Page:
Italy Meet Cassis: At La Table de Casimir in Marseille guests love the gnocchi with frutti di mer: shrimp, mussels, clams, handfuls of garlic. This classic recipe pulls the sea onto the plate, often dressed with a dry white wine sauce. This dish would pair like a dream with Clos Saint Magdeleine Cassis Blanc, made of 40% Marsanne, 30% Ugni blanc, 25% Clairette, 5% Bourboulenc. This wine is certified organic and comes from 30 year-old vines that crest the sea. Marsanne is emblematic of Cassis wines, and contributes aromatic finesse and elegance. Minerality, blossomed citrus, flaked sea salt and a light dollop of honey are in the glass here. Imagine all of this together: the buoyancy of the gnocchi and the delicacy of the seafood – touch with the crisp, fresh, slightly salty cheer of the Cassis wine. Multi-cultural and harmonious, a experience.

La Table de Casimir in Marseille, Courtesy: La Table de Casimir

Spain Meet Bandol: In Bandol, they do Mourvèdre. Red wines from Bandol rely upon Mourvèdre, a maximum-bodied beauty full of herbaceous spice which is thought to have originated in Spain where it is called Monastrell or Mataro. Domaine Tempier is at the apex of Bandol wines and their Cuvée Classique is an example of the strength of Mourvèdre dressed nicely with Grenache, Cinsault and a hint (2%) of old Carignan. This wine has the muscle to pair with rich sausage and pork dishes, particularly the stout taste of chorizo or Pinchos Morunos, spicy pork skewers which can include up to 20 spices. The dish has Moorish roots and is zested with coriander, cumin, Spanish paprika and turmeric.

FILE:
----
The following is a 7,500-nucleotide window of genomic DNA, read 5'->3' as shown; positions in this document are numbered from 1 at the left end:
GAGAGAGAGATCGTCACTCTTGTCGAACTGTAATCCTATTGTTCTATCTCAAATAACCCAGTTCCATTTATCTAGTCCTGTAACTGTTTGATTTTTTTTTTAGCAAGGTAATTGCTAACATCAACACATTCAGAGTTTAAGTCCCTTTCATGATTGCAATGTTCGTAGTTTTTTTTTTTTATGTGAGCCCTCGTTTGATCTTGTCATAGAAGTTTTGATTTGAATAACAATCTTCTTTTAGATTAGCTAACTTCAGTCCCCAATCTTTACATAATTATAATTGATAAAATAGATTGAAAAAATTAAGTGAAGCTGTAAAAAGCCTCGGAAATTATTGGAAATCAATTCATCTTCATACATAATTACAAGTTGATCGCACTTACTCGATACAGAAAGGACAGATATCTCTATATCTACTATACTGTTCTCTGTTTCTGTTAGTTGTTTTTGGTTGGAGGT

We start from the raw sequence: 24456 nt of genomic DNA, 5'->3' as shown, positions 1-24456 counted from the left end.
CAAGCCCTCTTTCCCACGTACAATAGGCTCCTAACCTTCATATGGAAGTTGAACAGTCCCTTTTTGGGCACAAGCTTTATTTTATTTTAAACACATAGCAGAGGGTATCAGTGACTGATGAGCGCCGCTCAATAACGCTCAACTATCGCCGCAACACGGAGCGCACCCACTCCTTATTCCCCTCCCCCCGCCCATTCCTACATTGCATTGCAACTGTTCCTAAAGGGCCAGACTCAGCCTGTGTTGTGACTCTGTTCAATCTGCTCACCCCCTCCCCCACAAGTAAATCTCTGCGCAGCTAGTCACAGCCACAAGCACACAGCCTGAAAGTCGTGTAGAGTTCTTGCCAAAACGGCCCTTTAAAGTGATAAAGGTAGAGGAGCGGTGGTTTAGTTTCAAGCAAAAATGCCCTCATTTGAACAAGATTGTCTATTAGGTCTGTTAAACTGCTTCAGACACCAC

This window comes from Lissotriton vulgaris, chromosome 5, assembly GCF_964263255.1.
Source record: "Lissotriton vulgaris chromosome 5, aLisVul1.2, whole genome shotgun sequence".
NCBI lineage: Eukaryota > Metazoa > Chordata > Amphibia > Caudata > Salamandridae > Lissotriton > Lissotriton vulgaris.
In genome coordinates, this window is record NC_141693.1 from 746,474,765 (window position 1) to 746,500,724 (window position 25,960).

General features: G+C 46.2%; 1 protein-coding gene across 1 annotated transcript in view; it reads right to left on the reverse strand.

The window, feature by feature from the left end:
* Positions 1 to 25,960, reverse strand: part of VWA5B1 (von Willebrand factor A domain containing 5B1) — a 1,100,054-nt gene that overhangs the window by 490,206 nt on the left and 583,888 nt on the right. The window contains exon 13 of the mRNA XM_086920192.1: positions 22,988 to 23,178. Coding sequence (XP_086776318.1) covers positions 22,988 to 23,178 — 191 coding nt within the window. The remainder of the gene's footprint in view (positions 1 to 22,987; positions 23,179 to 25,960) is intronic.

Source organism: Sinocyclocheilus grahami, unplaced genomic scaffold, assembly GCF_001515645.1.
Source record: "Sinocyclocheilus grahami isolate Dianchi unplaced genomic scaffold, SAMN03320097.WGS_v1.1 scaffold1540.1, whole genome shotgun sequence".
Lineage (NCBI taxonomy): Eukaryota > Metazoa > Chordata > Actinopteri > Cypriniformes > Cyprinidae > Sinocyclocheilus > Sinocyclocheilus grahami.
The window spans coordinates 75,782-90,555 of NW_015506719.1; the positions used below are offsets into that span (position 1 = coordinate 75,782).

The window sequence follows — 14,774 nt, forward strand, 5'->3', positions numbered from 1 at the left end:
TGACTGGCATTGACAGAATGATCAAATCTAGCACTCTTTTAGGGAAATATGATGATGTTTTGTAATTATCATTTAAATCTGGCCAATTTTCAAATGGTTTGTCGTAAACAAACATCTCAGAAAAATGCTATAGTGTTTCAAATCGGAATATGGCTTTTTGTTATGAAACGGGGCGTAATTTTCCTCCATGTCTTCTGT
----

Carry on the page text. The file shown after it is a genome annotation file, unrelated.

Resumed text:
The Spanish tapa pincho moruno.

Armenia Meet Palette: Armenian eggplant stew shares several flavors with Provence: olive oil. garlic, eggplant (aubergine) but the herbal mix adds Armenian touches of basil, chives, parsley, tarragon and oregano. Armenian foods are redolent with spice, grains and rich flavors and for this dish, try the age-worthy rosé from Château Simone in Palette. Created with 45% Grenache, 30% Mourvèdre, 5% Cinsault, 20% Syrah, Castet, Manosquin, Carignan, Muscat Noir & Blanc. “Aged in barrel, it is powerful and age-worthy with a steely character and a grey-tinted aura to the faded rose-petal robe. ” according to Kermit Lynch. Palette is a tiny appellation covering just three communes, including Aix-en-Provence. Château Simone creates about half of the wine from Palette, where there are only a handful of producers.